I made the 'pshaw' sound. "I don't believe a word anyone says about her. I mean, anyone from her camp." The youth giggled nervously. Then we talked about what might happen if, God forbid, she is ill enough to withdraw from the race or too ill to serve if elected. Not that I want her; I simply don't want the Democrat party troweling in Elizabeth Warren to replace her.
"In that case," the youth said, "Obama would probably just sign an E.O. postponing the election, and say, 'Hey, I'd like a few more years anyway.' "
"Ah, well, he can't do that," -- I did not snap, but only said -- I think. The youth's utter, easy seriousness and his tossing out of an abbreviation for "Executive Order" annoyed me and yes, shocked me. This is an American? And he wants to be a lawyer? I went on, "There are laws about that, at least for the moment. Of course you know about that," delivered not snarkily but pleasantly (I think) -- "you're going to law school." Then, musingly, "that's what it means to have a government of law, not men."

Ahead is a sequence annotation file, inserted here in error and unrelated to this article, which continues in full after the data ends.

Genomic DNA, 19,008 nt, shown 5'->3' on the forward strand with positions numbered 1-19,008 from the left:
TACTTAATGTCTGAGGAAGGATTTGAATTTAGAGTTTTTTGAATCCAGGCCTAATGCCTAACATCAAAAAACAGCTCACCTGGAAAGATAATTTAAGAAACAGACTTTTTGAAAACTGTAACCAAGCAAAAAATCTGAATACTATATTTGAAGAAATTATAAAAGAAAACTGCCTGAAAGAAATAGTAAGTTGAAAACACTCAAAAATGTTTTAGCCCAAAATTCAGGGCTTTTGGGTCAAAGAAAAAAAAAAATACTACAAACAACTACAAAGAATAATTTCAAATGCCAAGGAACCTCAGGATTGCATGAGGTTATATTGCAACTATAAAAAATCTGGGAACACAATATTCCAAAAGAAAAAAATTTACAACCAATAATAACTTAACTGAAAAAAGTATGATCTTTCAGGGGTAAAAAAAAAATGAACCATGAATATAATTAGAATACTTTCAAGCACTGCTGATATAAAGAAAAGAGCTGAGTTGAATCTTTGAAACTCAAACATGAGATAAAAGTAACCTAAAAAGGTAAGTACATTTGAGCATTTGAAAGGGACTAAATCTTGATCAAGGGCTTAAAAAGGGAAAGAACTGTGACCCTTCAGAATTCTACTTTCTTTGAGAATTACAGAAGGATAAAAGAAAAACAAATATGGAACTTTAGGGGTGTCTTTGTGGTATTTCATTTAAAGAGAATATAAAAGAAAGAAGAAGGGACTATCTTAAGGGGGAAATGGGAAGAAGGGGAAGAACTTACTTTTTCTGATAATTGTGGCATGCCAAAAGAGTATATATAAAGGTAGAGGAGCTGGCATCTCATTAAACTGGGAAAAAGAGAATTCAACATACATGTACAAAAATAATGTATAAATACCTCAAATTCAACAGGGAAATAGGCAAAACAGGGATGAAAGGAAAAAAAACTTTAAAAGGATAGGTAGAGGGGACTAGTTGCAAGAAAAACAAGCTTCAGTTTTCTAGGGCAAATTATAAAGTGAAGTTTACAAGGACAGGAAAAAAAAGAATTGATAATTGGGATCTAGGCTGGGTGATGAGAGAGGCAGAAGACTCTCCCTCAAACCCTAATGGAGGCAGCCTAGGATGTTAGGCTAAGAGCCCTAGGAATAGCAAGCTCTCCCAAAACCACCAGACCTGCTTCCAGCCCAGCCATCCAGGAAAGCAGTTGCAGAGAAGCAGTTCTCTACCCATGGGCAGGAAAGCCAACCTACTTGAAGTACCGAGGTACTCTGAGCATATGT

The youth giggled nervously. We carried on to neutral ground, talking about how there must be protocols -- laws? -- for situations where high elected officials or those running for election are sick or get sick. Remember the president who caught pneumonia and died three months after his inauguration? Yes, we both knew of that, the youth and I, but neither could remember his name. Garfield?
No, Harrison, William Henry (1773-1841), as it turned out. Last president to have been born a British subject, first to die in office; grandfather of another president, Benjamin Harrison. And he died only one month after his inauguration, not three. He lived an interesting and full life: soldier, farmer, representative in Congress, Senator, territorial governor, ambassador to "Gran Colombia" for eighteen months. What were the stages of travel from Washington D.C. to Bogota in 1828? The mind reels.